Honoring your father on Father’s Day doesn’t require his physical presence. I feel what is more important, is just the act of doing it. I am very grateful to have had a father who was such a strong role model in my life. Everything he did was driven by his commitment to provide and care for the family he loved.

My father passed away in 2005 and Brion’s in 2011. Both our Dad’s loved to talk and tell stories from their lives. We often wish we could retrace that time and hear their voices again. It seems you never fully appreciate your parents until they are no longer on this earth. It is so important to appreciate every hour they are in your life.

My special meal to honor them on this Father’s Day, is a nice medley of pork, shrimp and mushrooms.

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Seafood Stuffed Pork Medallions with Peppercorn Sauce
Instructions
Stuffed Mushrooms
  1. Shred zucchini, sprinkle with a little salt & set aside. In a bowl, combine the cheeses, crumbled bacon, egg & seasonings. Squeeze as much liquid from zucchini as possible. Add it to the filling & mix well. Divide the filling between mushrooms. Place a small amount of Zesty Italian dressing in a cup. Dip bottom of each mushroom in dressing & allow to dip off for a few seconds. Place stuffed mushroom caps on a small baking dish making sure they will stay upright. Place in fridge until ready to bake.
Parmesan Shrimp
  1. In a bowl, combine oil, garlic, oregano, basil, Parmesan, salt & pepper. Add shrimp & toss gently; thread onto skewers. Place on a plate & refrigerate until ready to cook.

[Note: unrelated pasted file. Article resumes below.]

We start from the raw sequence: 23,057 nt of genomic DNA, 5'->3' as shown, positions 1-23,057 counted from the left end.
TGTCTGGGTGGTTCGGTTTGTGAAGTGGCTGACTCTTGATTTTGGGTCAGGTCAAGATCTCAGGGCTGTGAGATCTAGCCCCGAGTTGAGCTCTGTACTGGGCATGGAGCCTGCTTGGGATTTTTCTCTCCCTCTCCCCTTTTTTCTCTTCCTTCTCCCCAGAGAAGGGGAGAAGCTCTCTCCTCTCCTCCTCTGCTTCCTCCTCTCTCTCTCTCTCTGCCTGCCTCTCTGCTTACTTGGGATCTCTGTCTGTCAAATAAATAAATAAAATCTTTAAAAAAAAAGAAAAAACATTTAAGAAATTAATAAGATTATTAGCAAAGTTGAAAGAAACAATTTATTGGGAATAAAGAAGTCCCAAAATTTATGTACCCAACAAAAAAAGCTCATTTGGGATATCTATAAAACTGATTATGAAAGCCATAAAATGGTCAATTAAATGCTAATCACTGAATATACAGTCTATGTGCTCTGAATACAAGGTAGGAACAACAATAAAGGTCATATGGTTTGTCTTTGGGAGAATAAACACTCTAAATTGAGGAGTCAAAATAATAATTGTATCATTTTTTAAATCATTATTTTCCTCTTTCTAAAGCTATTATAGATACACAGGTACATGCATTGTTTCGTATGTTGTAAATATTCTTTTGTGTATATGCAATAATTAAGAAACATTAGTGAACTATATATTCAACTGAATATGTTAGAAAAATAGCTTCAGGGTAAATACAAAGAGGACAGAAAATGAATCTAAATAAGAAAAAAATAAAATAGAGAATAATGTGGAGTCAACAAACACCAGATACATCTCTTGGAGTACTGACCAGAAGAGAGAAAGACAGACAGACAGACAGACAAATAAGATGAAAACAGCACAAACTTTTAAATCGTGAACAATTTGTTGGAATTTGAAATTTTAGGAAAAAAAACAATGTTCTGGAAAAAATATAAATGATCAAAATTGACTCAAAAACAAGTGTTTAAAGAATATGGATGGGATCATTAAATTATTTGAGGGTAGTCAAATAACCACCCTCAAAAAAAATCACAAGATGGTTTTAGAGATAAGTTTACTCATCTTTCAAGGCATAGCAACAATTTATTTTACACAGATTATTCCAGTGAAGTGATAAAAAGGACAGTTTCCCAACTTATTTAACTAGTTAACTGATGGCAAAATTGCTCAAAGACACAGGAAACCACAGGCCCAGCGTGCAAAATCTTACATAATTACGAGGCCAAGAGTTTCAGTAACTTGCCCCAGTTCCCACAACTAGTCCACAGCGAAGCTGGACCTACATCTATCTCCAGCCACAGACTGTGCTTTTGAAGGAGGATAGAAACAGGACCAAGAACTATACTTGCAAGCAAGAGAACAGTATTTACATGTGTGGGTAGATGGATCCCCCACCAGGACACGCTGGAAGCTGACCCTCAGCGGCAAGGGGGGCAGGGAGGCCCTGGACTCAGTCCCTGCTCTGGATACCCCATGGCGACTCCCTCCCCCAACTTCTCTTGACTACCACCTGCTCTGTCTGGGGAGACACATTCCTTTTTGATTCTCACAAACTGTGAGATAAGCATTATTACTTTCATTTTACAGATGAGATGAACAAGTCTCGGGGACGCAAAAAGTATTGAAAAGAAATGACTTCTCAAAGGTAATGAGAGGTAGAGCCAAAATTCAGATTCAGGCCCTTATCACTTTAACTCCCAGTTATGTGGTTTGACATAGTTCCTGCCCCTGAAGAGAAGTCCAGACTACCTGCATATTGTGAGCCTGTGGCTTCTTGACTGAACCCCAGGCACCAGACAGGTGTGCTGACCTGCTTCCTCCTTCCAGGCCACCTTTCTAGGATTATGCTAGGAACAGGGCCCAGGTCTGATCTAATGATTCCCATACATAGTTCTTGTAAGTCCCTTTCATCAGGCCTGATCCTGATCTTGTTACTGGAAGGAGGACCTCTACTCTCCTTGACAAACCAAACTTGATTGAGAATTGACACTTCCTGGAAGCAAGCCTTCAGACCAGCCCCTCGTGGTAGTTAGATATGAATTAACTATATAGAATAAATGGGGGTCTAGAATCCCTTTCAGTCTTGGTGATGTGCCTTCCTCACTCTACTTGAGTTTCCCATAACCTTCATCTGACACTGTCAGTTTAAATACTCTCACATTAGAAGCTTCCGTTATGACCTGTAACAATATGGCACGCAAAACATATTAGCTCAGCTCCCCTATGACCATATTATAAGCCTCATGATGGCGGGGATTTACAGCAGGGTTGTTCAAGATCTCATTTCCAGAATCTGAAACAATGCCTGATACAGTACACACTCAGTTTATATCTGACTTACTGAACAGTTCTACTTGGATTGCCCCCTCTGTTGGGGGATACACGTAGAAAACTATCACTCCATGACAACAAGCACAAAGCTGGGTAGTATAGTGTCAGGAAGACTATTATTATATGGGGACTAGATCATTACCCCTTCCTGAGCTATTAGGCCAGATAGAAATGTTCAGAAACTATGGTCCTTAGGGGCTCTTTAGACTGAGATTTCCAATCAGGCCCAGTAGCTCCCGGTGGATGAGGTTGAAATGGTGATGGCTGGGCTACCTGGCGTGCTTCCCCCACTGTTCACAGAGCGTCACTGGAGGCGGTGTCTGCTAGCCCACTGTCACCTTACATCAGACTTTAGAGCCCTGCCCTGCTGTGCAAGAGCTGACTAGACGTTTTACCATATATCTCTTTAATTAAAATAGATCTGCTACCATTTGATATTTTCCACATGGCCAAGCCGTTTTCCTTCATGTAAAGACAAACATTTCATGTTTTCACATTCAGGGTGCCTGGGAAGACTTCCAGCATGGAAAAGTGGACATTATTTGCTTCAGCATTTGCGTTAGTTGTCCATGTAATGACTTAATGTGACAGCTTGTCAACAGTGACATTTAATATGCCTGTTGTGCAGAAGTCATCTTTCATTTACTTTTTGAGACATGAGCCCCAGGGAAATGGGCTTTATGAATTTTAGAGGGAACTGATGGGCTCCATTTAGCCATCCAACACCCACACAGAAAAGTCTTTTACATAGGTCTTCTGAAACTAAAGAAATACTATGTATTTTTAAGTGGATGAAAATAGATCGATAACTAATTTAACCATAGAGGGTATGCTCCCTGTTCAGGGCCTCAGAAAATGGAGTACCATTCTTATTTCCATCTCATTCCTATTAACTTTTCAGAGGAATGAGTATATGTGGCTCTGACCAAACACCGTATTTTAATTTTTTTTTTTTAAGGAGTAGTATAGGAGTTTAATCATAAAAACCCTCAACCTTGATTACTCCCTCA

Stuffing / Tenderloin
  1. In a saucepan, saute garlic & shallots in 1 Tbsp olive oil for a few minutes. Add a few pinches of salt & pepper; stir in breadcrumbs. Add water; stir till all is combined & transfer to a bowl.
  2. In a bowl, cream together butter & cream cheese. Add 1/2 of the capers, the parsley & stir thoroughly. Add the Gruyere & scallops, stirring gently. Set aside.
  3. 'Butterfly' tenderloin & pound making it all the same thickness. Spread stuffing evenly on flattened cut side. Starting with the long side, carefully ROLL the tenderloin as opposed to just FOLDING it over. On work surface, lay out bacon strips side by side. Lay stuffed tenderloin at one end & roll up in bacon strips, placing a toothpick at end of each strip.
  4. Preheat the oven to 400 F. In a skillet, heat remaining 2 Tbsp olive oil, add the roast carefully & saute for about 3-4 minutes on each side to cook the bacon a bit. Place a rack in a shallow roasting pan & lay stuffed tenderloin on it; bake at 400 F. for 10 minutes, then reduce heat to 350 F. & bake for another 20 minutes. Remove from oven, set the roast on a cutting board, cover loosely with foil, & let rest while the shrimp & stuffed mushrooms are cooking. When ready to serve, slice into 1 - 1 1/2" thick 'medallions'.
  5. Increase oven temperature to 400 F. Remove stuffed mushrooms from refrigerator, bake for 20-30 minutes or until filling is golden & mushrooms have softened. Meanwhile, line a baking sheet with foil, place skewered shrimp in oven for the last 6-8 minutes of cooking the mushrooms.
Peppercorn Sauce
  1. This can be made earlier or while the last items are cooking in the oven. In a hot skillet, add butter, shallots & peppercorns; stir until shallots are golden, about 1 minute. Add broth & thyme sprigs; reduce heat & allow sauce to simmer for a few minutes. Remove thyme sprigs. Add cream & salt & pepper to taste. If you wish to thicken sauce, combine cornstarch & water in a small dish, stirring until smooth. Add a bit at a time to your hot mixture, stirring until desired thickness is achieved.